Regeneration of the entire ground of morality in the souls of the formerly impassioned tyrants, for all true morality can only be founded in the one, true Church, and thereby regeneration of the temporal community as a whole can result. Although, we could advance that we do not intend to limit this to the world.

For the world cannot contain the wonders of the human heart; it must be allowed to open beyond the horizon of this day, and beyond this life, to the afterlife. Human weakness in the face of the passions, in the face of the challenge of all that one holds dear in this life, warrants absolute charity as a foundational claim for the possibility of change.

We must hold in abeyance ultimate judgement for the sake of the necessary transformation of each unto wholeness, through repentance, and the humbling reception of the Holy Mysteries. Humility, after of our Lord’s absolute and perfect example, proves absolutely key for redemption. So also is redemption of course necessary for salvation.

And the Victory of our Lord over death and evil rests on his willing suffering of the worst scourging and deaths imaginable, which “Passionless Passion” and Resurrection redeems all who turn to Him, no matter how depraved. The Holy Martyrs wear the crown of victory in their endurance of all manner of suffering and death for their faith.

But, for those who struggle, as we are told by our father among the saints, John of Shanghai and San Francisco (whose acolyte, driver, and cell attendant was Vladyka Peter):

What is important is not victory or the position of a victor, but rather the labor of striving towards God and devotion to Him.

Striving, struggling, or psychologically speaking, conation, if you will, constitutes a sort of regenerative, spiritual intensionality, i.e. from bare consciousness of things to full awareness in heart of one’s absolute dependence upon God for absolutely everything. Even the saint – and especially the saint, it could be said – struggles at each moment towards God. Indeed St. John, as is well-known, asks his spiritual children to whom he wondrously appears, to pray for him.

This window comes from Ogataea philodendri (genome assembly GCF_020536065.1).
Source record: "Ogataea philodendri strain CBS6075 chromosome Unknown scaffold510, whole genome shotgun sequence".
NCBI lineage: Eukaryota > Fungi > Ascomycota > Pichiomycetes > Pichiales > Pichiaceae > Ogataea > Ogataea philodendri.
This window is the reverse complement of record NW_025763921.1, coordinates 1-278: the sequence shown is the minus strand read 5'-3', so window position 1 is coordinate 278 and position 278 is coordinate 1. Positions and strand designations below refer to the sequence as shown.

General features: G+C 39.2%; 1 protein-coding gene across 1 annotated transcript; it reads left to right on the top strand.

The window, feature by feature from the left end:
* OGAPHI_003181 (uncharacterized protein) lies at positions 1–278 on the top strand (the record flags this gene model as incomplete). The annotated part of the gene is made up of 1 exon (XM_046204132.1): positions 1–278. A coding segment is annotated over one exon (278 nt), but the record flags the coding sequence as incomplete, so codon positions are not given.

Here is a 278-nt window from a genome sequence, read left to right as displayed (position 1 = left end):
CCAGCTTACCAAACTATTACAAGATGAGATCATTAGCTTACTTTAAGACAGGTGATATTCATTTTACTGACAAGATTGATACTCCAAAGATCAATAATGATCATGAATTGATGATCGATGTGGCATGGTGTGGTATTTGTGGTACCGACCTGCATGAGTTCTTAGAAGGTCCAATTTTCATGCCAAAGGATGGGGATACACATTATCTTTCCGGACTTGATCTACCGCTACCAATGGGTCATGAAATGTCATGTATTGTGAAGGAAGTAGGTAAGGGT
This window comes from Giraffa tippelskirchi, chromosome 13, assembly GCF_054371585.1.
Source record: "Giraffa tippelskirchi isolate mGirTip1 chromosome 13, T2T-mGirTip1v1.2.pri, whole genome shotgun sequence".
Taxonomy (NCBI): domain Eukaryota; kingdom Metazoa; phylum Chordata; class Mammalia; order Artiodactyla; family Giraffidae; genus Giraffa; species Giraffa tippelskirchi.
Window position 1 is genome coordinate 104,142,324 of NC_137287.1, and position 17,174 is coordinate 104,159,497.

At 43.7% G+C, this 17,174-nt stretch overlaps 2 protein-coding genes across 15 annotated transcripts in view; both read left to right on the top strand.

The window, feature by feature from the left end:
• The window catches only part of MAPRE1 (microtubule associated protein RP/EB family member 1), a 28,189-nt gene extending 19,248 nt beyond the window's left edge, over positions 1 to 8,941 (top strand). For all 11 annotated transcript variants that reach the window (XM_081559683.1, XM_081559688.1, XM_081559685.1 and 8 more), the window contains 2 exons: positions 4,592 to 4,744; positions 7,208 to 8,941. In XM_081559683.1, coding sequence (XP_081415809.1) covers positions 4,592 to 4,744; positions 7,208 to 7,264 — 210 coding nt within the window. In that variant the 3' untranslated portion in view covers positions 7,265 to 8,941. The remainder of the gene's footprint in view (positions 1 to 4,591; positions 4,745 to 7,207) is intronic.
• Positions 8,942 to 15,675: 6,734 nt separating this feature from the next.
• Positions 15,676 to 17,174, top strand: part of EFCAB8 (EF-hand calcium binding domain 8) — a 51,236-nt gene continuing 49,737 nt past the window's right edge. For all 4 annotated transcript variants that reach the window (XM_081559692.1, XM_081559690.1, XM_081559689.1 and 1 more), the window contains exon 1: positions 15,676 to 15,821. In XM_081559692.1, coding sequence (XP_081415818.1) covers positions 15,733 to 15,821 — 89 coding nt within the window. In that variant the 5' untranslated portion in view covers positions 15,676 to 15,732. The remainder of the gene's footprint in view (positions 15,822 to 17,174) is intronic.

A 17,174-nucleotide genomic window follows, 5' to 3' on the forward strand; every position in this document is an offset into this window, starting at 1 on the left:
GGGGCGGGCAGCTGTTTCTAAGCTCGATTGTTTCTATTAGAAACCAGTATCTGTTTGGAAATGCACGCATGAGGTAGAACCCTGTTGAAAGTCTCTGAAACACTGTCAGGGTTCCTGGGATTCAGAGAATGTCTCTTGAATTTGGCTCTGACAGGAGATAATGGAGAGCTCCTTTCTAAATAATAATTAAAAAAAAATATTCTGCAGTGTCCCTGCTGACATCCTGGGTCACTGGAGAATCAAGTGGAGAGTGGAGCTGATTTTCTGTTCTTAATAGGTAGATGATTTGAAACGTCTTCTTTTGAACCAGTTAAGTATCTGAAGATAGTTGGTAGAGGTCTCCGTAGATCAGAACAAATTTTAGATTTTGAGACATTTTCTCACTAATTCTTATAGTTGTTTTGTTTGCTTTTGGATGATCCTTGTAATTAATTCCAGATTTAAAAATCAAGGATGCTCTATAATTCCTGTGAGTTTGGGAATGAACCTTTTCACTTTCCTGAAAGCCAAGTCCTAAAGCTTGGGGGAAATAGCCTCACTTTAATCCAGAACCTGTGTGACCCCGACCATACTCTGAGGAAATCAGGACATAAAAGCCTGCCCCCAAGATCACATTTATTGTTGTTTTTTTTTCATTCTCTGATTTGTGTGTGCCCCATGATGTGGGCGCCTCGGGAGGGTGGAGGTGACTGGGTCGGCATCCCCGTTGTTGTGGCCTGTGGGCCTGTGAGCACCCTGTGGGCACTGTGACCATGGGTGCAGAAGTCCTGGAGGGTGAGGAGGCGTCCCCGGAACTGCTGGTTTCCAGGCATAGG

And given that fear diminishes along this journey the closer one is to God, we know that it is by the Grace of God we may say with the saint of such orientation of constant willing to struggle quoting our Lord, “but fear not, for I have overcome the world.”

Recently someone posted on their blog how the plight of the Serbs is not to gain equal footing with all others, but just to be their own true, “oppressed” people: to be Serbian, to have their own Holy Land of ancient (Kosovo and Metohija). To them, to be Serbian is inextricably intertwined with being orthodox.

The author attests to generations of inconceivable struggle to claim their “moral superiority of the oppressed,” not to overcome, to get their just desserts, reparations, and the like. In short, it’s a battle in the heart to remain the best Slaves of the Lord that they truly have been from the beginning! But the post-Tito generation in large part turns a deaf ear!